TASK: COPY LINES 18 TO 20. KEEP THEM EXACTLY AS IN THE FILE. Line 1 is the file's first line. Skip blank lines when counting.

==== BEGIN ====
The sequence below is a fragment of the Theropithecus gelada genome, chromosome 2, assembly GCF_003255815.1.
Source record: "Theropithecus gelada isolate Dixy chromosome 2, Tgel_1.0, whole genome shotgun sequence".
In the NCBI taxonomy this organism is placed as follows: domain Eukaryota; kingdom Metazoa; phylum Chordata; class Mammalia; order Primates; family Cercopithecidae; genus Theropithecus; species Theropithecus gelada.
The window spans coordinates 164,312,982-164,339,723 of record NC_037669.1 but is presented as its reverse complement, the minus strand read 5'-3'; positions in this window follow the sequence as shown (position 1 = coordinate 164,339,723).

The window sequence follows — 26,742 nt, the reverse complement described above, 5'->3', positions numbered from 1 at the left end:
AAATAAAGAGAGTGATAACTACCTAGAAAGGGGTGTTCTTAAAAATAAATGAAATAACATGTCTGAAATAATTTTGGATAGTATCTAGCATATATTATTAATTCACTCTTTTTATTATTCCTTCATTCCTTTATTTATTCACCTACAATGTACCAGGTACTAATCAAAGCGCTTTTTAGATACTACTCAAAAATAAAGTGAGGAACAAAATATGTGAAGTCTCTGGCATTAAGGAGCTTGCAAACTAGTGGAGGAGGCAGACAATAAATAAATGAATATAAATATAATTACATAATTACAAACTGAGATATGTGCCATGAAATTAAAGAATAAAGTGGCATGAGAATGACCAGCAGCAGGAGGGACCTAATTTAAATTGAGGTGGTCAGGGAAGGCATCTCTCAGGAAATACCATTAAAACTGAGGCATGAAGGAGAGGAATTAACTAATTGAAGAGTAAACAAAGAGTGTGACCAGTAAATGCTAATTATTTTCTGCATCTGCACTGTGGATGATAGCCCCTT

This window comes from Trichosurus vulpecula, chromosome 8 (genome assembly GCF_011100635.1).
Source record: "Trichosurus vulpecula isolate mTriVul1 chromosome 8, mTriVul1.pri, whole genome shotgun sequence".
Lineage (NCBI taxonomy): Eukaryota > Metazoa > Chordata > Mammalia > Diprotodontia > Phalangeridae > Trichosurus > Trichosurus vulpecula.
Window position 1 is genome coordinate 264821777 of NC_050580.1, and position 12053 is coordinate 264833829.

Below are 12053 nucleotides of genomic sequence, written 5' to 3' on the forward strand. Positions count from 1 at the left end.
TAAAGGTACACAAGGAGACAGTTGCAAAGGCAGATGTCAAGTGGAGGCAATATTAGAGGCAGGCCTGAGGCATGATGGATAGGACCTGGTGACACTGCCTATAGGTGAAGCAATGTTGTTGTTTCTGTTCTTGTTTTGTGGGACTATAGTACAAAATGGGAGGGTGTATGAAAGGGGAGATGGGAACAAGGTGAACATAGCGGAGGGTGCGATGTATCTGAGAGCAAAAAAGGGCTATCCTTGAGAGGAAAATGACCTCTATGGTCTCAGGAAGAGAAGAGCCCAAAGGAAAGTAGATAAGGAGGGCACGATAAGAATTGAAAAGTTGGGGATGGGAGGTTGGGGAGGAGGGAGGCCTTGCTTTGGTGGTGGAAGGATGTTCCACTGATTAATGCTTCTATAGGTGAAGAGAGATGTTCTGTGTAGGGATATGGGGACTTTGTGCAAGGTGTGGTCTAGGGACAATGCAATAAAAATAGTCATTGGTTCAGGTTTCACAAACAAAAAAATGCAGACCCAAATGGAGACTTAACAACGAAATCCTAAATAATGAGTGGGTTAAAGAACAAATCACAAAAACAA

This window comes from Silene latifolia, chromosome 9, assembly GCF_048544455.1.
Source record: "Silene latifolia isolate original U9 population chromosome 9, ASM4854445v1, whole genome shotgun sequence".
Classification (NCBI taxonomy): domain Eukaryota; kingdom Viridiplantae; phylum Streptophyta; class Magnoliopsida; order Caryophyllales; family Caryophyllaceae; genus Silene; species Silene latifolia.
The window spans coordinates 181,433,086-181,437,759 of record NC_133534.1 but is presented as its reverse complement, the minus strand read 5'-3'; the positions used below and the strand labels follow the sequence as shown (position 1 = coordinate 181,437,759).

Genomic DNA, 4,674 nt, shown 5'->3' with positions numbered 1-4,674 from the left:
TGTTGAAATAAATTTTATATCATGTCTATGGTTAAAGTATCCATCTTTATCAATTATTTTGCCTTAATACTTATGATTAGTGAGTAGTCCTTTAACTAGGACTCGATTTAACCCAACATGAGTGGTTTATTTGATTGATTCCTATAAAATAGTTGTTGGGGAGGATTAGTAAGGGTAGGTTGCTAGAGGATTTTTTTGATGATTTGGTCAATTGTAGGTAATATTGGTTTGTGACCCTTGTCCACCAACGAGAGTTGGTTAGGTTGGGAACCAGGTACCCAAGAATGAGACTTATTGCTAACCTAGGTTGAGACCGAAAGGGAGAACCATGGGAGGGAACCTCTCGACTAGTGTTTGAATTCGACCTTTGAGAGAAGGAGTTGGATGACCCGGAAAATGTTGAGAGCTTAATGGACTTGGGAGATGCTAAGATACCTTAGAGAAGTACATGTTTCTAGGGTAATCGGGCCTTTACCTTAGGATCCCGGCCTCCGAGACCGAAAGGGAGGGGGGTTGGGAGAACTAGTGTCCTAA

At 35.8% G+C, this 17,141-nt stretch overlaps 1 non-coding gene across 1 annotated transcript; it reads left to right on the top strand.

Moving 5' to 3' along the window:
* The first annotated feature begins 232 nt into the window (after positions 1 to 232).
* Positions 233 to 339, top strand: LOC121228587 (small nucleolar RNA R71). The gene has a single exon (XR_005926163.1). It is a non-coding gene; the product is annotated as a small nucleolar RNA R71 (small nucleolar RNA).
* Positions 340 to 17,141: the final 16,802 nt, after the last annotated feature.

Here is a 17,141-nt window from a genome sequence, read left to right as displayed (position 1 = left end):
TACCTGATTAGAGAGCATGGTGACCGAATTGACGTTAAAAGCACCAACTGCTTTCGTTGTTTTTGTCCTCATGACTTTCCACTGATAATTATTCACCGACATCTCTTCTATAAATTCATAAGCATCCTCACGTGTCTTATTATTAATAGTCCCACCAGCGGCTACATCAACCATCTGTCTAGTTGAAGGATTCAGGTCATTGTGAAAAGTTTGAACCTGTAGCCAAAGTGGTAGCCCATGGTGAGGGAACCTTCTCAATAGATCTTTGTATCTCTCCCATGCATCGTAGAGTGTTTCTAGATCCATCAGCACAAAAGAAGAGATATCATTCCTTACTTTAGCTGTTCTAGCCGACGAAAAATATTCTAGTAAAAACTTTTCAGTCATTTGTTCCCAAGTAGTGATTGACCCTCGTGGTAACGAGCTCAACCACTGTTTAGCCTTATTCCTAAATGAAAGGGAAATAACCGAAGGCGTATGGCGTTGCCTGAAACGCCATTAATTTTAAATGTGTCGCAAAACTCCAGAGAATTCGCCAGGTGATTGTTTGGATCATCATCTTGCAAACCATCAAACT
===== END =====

TGTTGAAATAAATTTTATATCATGTCTATGGTTAAAGTATCCATCTTTATCAATTATTTTGCCTTAATACTTATGATTAGTGAGTAGTCCTTTAACTAGGACTCGATTTAACCCAACATGAGTGGTTTATTTGATTGATTCCTATAAAATAGTTGTTGGGGAGGATTAGTAAGGGTAGGTTGCTAGAGGATTTTTTTGATGATTTGGTCAATTGTAGGTAATATTGGTTTGTGACCCTTGTCCACCAACGAGAGTTGGTTAGGTTGGGAACCAGGTACCCAAGAATGAGACTTATTGCTAACCTAGGTTGAGACCGAAAGGGAGAACCATGGGAGGGAACCTCTCGACTAGTGTTTGAATTCGACCTTTGAGAGAAGGAGTTGGATGACCCGGAAAATGTTGAGAGCTTAATGGACTTGGGAGATGCTAAGATACCTTAGAGAAGTACATGTTTCTAGGGTAATCGGGCCTTTACCTTAGGATCCCGGCCTCCGAGACCGAAAGGGAGGGGGGTTGGGAGAACTAGTGTCCTAA

At 35.8% G+C, this 17,141-nt stretch overlaps 1 non-coding gene across 1 annotated transcript; it reads left to right on the top strand.

Moving 5' to 3' along the window: